The chief advantage of using a null method to sharpen directionality rather than something like a parabola to focus sounds and thus to provide a directionality via amplification is that any structure that focuses must collect energy over a wide area and is therefore large, no matter how you build it. (Usually it must be several wavelengths in principal dimension, six being a useful minimum). On the other hand, directionality can be achieved by the null method with structures that are only about a wavelength in principal dimensions and hence the necessary structures in null-detecting systems can be compact. For an animal that must fly through dense woods the aerodynamic disadvantages of having large parabolas (or other large antennas) to collect sound are obvious.

Since a null-detecting system can only be operated to locate unpredictable sound sources if the lows in each antenna of the system are aimed in different directions, it is interesting to note that asymmetrical external ears in owls are a necessity if null detection is to be of any use. I am, however, only suggesting that the lows in an owl’s directional sensitivity are present for the purpose of sharpening the directionality of the frontally directed regions of maximum sensitivity and that it probably is by maximizing intensities of all frequencies that owls locate the direction to a sound source.

In his excellent paper, Norberg (1968) studied directional hearing in a carefully constructed model of the head of Tengmalm’s owl (Aegolius funereus). He only considered one vertical and one horizontal plane (both through the line of sight) when measuring variations in sound intensity with direction, and therefore may have missed the all-important bordering lows that effectively delimit and define the regions of maximum sensitivity ; he also was not able to take into consideration variations in the shape of the ear openings that might be under muscular control (I have seen a close, new-world relative of Tengmalm’s owl, our saw whet (Aegolius acadica), drastically change the shape of the feather-lined border of its ‘parabolas’ within a few seconds). In spite of these limitations Norberg’s careful measurements of the inter-aural, time-of-arrival differences for differing source angles point out that it is likely that time differences are useful for prey location by owls. Schwartzkopff (1962) has also stressed the importance of time differences accentuated by intensity-determined latency differences. Since intensity and time of arrival are inter-related, the outcome of further training experiments must be awaited to decide the degree to which each of these cues contributes to acoustic location of prey by owls.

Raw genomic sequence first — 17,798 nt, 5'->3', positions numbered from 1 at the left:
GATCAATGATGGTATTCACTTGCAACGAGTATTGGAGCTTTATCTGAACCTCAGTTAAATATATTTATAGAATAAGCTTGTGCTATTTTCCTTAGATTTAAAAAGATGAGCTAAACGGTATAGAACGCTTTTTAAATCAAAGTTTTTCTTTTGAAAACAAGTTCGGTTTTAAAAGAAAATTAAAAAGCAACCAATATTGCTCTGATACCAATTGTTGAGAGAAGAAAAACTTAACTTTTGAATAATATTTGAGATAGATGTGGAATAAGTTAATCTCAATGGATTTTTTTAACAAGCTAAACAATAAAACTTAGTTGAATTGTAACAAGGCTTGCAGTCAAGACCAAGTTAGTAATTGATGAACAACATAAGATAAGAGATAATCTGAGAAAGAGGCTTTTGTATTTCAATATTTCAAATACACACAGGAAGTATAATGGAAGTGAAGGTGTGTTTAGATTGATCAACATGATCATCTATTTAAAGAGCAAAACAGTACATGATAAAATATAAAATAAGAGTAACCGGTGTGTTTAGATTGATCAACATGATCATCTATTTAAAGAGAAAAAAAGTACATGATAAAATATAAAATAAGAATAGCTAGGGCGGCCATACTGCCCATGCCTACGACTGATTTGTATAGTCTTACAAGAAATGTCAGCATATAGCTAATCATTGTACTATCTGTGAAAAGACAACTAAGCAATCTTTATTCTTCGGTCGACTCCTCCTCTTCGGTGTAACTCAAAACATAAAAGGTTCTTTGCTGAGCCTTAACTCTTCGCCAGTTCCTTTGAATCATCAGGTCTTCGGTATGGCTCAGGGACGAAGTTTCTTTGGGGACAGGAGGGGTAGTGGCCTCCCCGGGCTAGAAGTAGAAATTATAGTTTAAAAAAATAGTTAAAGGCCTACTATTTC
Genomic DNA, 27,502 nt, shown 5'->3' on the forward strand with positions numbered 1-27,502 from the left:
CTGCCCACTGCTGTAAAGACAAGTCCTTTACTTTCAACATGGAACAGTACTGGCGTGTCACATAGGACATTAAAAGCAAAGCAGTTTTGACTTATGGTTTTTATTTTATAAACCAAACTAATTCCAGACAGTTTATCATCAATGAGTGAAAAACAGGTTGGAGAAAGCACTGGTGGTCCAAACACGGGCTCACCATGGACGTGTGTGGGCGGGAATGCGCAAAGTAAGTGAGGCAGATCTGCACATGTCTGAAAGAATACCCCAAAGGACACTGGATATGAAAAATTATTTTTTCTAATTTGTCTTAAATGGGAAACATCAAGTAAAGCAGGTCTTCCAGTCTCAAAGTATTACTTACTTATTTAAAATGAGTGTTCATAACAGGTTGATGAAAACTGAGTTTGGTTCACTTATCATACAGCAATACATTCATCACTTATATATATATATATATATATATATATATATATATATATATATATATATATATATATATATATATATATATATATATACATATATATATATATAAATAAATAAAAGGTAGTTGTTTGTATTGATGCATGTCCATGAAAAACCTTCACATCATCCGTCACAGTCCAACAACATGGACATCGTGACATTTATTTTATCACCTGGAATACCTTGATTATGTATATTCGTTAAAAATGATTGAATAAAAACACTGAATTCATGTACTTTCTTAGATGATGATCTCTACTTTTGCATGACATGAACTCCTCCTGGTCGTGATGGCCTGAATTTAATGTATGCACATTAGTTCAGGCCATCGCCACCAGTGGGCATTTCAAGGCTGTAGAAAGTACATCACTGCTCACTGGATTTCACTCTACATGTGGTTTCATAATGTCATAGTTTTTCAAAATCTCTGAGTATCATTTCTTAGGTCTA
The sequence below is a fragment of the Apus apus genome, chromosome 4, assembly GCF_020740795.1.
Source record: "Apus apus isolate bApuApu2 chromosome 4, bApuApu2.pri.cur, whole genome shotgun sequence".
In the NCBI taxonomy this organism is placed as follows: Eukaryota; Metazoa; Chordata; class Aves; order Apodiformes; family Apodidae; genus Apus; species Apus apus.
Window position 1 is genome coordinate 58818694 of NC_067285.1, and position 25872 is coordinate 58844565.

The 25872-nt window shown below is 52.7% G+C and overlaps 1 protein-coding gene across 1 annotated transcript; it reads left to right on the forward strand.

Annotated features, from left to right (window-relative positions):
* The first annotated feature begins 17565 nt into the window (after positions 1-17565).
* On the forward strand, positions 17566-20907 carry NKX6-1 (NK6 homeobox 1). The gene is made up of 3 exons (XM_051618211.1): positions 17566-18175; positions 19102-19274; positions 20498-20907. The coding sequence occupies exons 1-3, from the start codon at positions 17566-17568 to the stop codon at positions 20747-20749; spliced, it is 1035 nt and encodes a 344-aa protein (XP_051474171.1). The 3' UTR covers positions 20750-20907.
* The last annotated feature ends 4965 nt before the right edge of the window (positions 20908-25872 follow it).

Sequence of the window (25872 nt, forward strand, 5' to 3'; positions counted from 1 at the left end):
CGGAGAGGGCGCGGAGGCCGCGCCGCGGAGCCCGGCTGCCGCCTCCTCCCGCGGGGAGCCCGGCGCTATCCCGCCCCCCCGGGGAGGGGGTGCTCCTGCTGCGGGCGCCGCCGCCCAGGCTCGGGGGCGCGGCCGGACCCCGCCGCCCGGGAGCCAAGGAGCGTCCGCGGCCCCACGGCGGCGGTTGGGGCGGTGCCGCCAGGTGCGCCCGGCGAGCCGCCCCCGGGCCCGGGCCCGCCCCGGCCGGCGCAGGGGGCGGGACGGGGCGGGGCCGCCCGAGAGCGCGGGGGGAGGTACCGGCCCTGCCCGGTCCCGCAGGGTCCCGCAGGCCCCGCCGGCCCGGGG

The research reported here was carried out by the writer while a graduate student at the Laboratory of Ornithology, Cornell University. It is part of a thesis submitted to the Graduate Faculty of Cornell University in partial fulfilment of the requirements for the degree of Doctor of Philosophy.

I am deeply indebted to Dr Charles Walcott, who made available to me space in his laboratory, equipment, and funds for research. Without his continued generosity, interest, guidance, and advice during all phases of this research the work could not have been done.

Drs William Dilger, Thomas Eisner, Richard Deslattes and William Van der Kloot gave help, useful criticism and encouragement at all times. Karen Friedman and Beryl Eddy helped during the drudgery of obtaining data for directional sensitivity plots. David Cahlendar and Benjamin Dane loaned me equipment for which I am grateful. Robert Lloyd designed the ‘owl house’ at Cornell and Nancy Dyer, Francis Carey, Ian Cooke and my wife helped me with its actual construction. Frances McKittrick Watkins made the anatomical drawing. Sally Hoyt Spofford supplied barn owls at the critical moments. My greatest thanks are due to my wife, Katharine, who helped in all ways at all times.

This work was supported in part by a grant from the Frank M. Chapman Fund of the American Museum of Natural History as well as by grants (to Charles Walcott) from the U.S. Army Quartermaster Corps (Contract DA 19-129-QM-1428) and from the Office of Naval Research (Contract Nonr-3225(oo)).

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Plate 5